44 Scotland Street
|44 SCOTLAND STREET|
First edition cover
|Author||Alexander McCall Smith|
|Published||2004-2005 (The Scotsman) (serial)
2005 (Polygon Books) (book form)
|Media type||Print (Hardback & Paperback) & Serial|
|Pages||368 pp (first edition, hardback)|
|ISBN||ISBN 1-904598-16-1 (first edition, hardback)|
|Dewey Decimal||823/.914 22|
|LC Classification||PR6063.C326 A613 2005b|
|Followed by||Espresso Tales, Love over Scotland, The World According to Bertie, The Unbearable Lightness of Scones, The Importance of Being Seven, Bertie Plays the Blues, Sunshine on Scotland Street|
44 Scotland Street is an episodic novel by Alexander McCall Smith, the author of The No. 1 Ladies' Detective Agency. The story was first published as a serial in The Scotsman, starting 26 January 2004, every weekday, for six months. The book retains the 100+ short chapters of the original. It was partially influenced by Armistead Maupin’s Tales of the City, a famous serial story.
The novel tells the story of Pat, a student during her second gap year and a source of some worry to her parents, who is accepted as a new tenant at 44 Scotland Street in Edinburgh's New Town, and her various roommates and neighbours. She falls in love with her narcissistic flatmate Bruce, meets the intriguing and opinionated anthropologist Domenica MacDonald and her friend Angus, and works at an art gallery for Matthew, who was given the gallery as a sinecure position by his wealthy father. While working at the gallery Pat points out to Matthew (who knows almost nothing about art) that one of their paintings looks as if it could be a work of Samuel Peploe. After the gallery is broken into Matthew asks Pat to store the painting at their flat until they can check whether it's a genuine Peploe, however Bruce gives the painting to a raffle run by the South Edinburgh Conservative Association. Matthew and Pat eventually track it down to the novelist Ian Rankin who gives it back to them. The other major storyline is that of five-year-old Bertie, who is controlled by his pretentious and intellectual mother Irene - he has Grade Six on the saxophone, speaks fluent Italian, and is extremely knowledgeable about various subjects. After he is expelled from his nursery school Irene sends him to psychotherapy with Dr Fairbairn, who constantly misinterprets Bertie's simple wish to be a normal five-year-old boy on Oedipal and Freudian lines.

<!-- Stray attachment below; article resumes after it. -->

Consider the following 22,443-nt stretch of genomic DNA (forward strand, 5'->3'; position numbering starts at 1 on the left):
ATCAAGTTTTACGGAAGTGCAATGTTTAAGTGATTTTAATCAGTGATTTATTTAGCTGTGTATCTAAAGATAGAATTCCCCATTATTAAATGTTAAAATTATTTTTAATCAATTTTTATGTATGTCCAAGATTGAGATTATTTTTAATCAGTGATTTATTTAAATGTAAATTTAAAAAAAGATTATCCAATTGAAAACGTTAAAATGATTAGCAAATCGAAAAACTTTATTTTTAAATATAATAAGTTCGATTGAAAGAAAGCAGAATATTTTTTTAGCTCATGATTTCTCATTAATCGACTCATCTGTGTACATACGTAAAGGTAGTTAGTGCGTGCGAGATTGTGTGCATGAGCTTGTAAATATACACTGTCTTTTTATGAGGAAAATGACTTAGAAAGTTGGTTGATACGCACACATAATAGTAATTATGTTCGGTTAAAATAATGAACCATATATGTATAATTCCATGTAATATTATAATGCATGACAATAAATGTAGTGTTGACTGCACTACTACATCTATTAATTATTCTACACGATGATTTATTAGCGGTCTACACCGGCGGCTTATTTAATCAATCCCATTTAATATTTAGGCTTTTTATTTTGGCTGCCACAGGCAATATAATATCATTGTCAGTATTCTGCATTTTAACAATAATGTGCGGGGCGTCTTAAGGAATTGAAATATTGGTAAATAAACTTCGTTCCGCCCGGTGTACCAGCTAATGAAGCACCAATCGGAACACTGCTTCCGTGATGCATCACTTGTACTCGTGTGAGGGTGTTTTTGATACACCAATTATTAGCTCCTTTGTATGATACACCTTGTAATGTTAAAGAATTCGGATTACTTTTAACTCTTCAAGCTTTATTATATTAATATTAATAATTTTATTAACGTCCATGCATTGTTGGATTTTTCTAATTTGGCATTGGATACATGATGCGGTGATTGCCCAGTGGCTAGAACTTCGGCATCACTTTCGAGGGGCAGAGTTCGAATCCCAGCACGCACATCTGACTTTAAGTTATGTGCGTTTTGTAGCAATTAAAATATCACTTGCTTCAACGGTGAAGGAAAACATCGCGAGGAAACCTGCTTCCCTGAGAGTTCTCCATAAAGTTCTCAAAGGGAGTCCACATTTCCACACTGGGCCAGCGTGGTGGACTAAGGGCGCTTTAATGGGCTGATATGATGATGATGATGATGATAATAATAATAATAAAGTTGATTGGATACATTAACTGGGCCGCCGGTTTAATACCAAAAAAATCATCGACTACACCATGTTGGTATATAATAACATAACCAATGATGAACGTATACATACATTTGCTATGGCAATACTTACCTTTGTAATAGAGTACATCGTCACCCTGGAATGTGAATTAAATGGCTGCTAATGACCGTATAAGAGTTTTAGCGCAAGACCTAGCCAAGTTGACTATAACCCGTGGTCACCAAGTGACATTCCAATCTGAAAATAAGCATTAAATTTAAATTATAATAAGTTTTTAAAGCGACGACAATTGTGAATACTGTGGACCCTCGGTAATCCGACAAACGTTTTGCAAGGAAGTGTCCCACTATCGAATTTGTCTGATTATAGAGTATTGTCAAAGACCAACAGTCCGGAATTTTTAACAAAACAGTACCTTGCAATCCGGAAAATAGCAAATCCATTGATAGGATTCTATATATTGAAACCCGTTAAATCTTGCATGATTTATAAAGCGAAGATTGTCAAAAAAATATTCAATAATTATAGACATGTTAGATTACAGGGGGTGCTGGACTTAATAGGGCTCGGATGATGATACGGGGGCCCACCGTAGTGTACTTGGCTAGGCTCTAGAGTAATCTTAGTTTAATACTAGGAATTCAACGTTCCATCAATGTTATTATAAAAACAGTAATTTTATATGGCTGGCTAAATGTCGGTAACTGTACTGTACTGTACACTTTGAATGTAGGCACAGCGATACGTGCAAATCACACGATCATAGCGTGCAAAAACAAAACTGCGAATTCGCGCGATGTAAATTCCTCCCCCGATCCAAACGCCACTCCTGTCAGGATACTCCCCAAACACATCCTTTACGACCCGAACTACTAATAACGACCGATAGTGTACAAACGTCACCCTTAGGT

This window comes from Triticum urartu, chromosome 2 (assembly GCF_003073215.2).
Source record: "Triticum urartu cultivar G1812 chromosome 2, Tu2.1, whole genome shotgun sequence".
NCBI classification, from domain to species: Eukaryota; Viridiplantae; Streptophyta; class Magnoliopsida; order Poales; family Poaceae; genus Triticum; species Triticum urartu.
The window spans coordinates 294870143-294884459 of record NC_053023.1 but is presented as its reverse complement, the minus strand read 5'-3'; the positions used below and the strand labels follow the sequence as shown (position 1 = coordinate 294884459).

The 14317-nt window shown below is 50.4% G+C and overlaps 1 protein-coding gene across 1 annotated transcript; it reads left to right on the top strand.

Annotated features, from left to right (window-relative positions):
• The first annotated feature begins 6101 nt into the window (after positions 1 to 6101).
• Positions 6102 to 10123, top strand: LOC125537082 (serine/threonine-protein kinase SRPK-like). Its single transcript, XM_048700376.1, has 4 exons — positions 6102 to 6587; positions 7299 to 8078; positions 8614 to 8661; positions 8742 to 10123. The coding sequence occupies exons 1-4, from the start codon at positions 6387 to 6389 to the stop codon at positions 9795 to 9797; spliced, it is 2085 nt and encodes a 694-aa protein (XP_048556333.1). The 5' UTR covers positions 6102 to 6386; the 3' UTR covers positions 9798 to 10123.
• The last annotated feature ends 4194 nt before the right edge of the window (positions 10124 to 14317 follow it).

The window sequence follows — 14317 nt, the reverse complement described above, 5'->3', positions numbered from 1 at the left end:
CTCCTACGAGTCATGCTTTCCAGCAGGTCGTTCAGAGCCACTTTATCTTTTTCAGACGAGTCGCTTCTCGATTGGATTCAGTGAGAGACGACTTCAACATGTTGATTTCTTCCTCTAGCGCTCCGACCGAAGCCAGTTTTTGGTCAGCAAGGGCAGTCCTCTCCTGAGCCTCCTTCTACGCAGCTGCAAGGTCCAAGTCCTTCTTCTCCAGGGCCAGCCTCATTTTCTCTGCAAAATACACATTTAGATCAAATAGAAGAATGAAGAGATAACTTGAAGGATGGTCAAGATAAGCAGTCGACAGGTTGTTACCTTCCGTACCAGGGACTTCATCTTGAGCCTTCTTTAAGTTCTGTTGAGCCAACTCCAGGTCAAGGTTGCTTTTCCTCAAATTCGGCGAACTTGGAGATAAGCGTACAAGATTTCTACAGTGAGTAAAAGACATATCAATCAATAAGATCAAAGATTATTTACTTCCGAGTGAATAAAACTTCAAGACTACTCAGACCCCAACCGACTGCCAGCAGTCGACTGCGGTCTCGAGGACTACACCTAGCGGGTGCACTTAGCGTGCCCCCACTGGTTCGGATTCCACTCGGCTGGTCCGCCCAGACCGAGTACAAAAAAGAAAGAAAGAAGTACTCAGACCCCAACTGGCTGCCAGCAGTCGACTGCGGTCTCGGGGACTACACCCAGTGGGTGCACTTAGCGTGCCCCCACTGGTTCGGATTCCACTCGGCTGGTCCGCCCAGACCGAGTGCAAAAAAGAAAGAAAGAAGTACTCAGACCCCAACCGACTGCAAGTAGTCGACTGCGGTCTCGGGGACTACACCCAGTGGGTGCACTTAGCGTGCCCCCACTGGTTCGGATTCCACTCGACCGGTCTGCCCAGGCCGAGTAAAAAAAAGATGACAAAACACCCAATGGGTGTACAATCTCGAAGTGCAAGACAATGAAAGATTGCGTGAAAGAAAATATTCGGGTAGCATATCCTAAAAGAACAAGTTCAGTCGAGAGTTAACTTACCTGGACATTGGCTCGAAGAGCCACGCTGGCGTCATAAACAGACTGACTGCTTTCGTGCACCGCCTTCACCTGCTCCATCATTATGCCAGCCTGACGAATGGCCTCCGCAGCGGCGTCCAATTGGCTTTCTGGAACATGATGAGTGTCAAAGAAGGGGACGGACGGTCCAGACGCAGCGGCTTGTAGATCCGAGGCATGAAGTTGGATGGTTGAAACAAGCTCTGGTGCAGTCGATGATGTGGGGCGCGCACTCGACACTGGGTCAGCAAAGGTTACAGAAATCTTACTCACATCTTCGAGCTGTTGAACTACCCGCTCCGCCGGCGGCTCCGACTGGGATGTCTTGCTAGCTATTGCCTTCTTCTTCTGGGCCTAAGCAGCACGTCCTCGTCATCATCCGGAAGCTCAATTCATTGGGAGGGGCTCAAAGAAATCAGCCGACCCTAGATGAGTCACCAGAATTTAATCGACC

Smith followed the original serial novel with another series set in Edinburgh, The Sunday Philosophy Club Series. The story of the characters in 44 Scotland Street is continued in his serialized novel Espresso Tales.
Major recurring characters
- Pat MacGregor is twenty (see above)
- Matthew Duncan, owner of an art gallery and Pat's boss
- Bertie Pollock, 5-year old saxophone player who can also speak Italian, son of the dreadful Irene
- Irene Pollock, Bertie's mother, busybody and disciple of Melanie Klein
- Domenica MacDonald, their neighbour
- Bruce Anderson, Pat's narcissistic flatmate
- Angus Lordie, portrait painter and owner of Cyril
- Big Lou, owner of coffee bar
- Cyril, Angus's dog with the gold tooth
- Stuart Pollock, Bertie's statistician father
- Dr. Hugo Fairbairn, Bertie's psychoanalyst
- Elspeth Harmony, Bertie's teacher
- Ian Rankin, Scottish novelist of Rebus fame
- Aloysius (Lard) O'Connor, Glasgow "business man" with the physique of a Munro
- Ramsey Dunbarton, retired lawyer whose main claim to fame is his erstwhile performance as the Duke of Plaza-Toro in The Gondoliers
Literary significance and reception
Publishers Weekly said that 44 Scotland Street was "episodic, amusing and peopled with characters both endearing and benignly problematic." Library Journal said that "Smith's insightful and comic observations, makes for an amusing and absorbing look at Edinburgh society." Bookseller said that "the writing style is understated, and the humour subtle but at times devastating."